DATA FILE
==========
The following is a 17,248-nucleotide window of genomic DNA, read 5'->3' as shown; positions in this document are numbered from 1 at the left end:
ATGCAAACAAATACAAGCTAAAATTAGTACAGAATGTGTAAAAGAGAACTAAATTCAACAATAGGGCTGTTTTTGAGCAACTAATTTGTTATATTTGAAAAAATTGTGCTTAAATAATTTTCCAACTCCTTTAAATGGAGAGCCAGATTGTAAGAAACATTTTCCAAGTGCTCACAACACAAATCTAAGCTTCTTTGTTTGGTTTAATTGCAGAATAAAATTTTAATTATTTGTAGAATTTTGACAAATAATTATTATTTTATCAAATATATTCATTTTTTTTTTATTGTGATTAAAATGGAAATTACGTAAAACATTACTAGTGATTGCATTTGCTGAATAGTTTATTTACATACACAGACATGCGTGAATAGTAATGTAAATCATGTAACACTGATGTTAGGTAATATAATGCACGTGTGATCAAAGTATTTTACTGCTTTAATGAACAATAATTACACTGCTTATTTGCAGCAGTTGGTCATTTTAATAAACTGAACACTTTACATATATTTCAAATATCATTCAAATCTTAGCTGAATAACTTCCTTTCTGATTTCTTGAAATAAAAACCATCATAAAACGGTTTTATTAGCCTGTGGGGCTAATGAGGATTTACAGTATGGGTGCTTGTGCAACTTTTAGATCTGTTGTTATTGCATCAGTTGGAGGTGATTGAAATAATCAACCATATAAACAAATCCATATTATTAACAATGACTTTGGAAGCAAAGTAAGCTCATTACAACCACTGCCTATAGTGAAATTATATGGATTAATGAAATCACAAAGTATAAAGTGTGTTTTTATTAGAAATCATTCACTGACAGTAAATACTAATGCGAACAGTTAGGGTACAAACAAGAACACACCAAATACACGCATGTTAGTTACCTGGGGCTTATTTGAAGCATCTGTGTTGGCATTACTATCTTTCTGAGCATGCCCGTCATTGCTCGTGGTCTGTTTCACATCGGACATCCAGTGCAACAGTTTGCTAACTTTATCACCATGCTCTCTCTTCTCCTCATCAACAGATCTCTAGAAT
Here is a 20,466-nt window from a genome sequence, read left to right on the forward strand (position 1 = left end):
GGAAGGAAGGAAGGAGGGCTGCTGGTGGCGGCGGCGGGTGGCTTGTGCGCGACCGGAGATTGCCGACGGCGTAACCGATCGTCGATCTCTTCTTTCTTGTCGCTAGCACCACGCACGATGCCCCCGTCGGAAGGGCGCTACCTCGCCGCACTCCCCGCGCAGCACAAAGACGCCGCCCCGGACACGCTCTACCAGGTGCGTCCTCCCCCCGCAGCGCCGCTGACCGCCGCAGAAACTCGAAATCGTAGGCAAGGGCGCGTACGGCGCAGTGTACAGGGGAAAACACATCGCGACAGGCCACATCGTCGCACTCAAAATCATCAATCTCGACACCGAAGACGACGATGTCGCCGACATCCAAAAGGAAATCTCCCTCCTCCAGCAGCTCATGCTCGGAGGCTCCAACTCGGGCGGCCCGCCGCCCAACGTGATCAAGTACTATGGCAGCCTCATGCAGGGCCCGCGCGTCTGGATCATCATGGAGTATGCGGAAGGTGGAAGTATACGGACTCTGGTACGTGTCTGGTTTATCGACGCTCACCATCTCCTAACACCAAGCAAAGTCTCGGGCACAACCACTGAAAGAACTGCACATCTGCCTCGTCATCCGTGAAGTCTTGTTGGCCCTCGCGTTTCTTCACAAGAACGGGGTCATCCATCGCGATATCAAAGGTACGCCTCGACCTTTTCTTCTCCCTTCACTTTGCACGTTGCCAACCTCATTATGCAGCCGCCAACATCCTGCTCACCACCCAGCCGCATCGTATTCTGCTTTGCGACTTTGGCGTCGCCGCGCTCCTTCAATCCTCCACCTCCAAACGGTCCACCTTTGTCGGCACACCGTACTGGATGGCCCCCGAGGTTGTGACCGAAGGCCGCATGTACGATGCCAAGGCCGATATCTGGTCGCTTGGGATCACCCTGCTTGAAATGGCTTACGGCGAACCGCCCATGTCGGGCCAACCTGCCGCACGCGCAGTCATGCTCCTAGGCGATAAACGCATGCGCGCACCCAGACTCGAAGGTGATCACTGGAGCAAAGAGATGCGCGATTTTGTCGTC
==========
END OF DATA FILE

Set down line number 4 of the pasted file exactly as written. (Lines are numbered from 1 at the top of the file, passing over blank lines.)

GGAAGGAAGGAAGGAGGGCTGCTGGTGGCGGCGGCGGGTGGCTTGTGCGCGACCGGAGATTGCCGACGGCGTAACCGATCGTCGATCTCTTCTTTCTTGTCGCTAGCACCACGCACGATGCCCCCGTCGGAAGGGCGCTACCTCGCCGCACTCCCCGCGCAGCACAAAGACGCCGCCCCGGACACGCTCTACCAGGTGCGTCCTCCCCCCGCAGCGCCGCTGACCGCCGCAGAAACTCGAAATCGTAGGCAAGGGCGCGTACGGCGCAGTGTACAGGGGAAAACACATCGCGACAGGCCACATCGTCGCACTCAAAATCATCAATCTCGACACCGAAGACGACGATGTCGCCGACATCCAAAAGGAAATCTCCCTCCTCCAGCAGCTCATGCTCGGAGGCTCCAACTCGGGCGGCCCGCCGCCCAACGTGATCAAGTACTATGGCAGCCTCATGCAGGGCCCGCGCGTCTGGATCATCATGGAGTATGCGGAAGGTGGAAGTATACGGACTCTGGTACGTGTCTGGTTTATCGACGCTCACCATCTCCTAACACCAAGCAAAGTCTCGGGCACAACCACTGAAAGAACTGCACATCTGCCTCGTCATCCGTGAAGTCTTGTTGGCCCTCGCGTTTCTTCACAAGAACGGGGTCATCCATCGCGATATCAAAGGTACGCCTCGACCTTTTCTTCTCCCTTCACTTTGCACGTTGCCAACCTCATTATGCAGCCGCCAACATCCTGCTCACCACCCAGCCGCATCGTATTCTGCTTTGCGACTTTGGCGTCGCCGCGCTCCTTCAATCCTCCACCTCCAAACGGTCCACCTTTGTCGGCACACCGTACTGGATGGCCCCCGAGGTTGTGACCGAAGGCCGCATGTACGATGCCAAGGCCGATATCTGGTCGCTTGGGATCACCCTGCTTGAAATGGCTTACGGCGAACCGCCCATGTCGGGCCAACCTGCCGCACGCGCAGTCATGCTCCTAGGCGATAAACGCATGCGCGCACCCAGACTCGAAGGTGATCACTGGAGCAAAGAGATGCGCGATTTTGTCGTC